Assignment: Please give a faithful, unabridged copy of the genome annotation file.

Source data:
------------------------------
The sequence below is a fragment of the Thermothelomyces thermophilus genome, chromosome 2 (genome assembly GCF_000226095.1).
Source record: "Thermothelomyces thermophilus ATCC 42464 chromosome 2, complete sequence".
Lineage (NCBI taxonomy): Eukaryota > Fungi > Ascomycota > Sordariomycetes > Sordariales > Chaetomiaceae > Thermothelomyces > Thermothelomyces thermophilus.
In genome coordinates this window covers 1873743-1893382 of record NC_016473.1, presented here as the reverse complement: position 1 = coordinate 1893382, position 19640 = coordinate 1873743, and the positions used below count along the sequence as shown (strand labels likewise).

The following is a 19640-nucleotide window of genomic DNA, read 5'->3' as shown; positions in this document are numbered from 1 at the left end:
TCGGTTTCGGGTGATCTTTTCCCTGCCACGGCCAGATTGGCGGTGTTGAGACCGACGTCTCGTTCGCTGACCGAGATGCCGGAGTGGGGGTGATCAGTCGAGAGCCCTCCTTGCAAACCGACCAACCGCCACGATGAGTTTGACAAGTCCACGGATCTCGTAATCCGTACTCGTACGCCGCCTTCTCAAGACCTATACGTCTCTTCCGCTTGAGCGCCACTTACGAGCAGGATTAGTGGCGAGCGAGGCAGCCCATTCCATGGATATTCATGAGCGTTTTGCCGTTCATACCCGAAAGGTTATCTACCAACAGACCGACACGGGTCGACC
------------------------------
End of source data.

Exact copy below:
The sequence below is a fragment of the Thermothelomyces thermophilus genome, chromosome 2 (genome assembly GCF_000226095.1).
Source record: "Thermothelomyces thermophilus ATCC 42464 chromosome 2, complete sequence".
Lineage (NCBI taxonomy): Eukaryota > Fungi > Ascomycota > Sordariomycetes > Sordariales > Chaetomiaceae > Thermothelomyces > Thermothelomyces thermophilus.
In genome coordinates this window covers 1873743-1893382 of record NC_016473.1, presented here as the reverse complement: position 1 = coordinate 1893382, position 19640 = coordinate 1873743, and the positions used below count along the sequence as shown (strand labels likewise).

The following is a 19640-nucleotide window of genomic DNA, read 5'->3' as shown; positions in this document are numbered from 1 at the left end:
TCGGTTTCGGGTGATCTTTTCCCTGCCACGGCCAGATTGGCGGTGTTGAGACCGACGTCTCGTTCGCTGACCGAGATGCCGGAGTGGGGGTGATCAGTCGAGAGCCCTCCTTGCAAACCGACCAACCGCCACGATGAGTTTGACAAGTCCACGGATCTCGTAATCCGTACTCGTACGCCGCCTTCTCAAGACCTATACGTCTCTTCCGCTTGAGCGCCACTTACGAGCAGGATTAGTGGCGAGCGAGGCAGCCCATTCCATGGATATTCATGAGCGTTTTGCCGTTCATACCCGAAAGGTTATCTACCAACAGACCGACACGGGTCGACC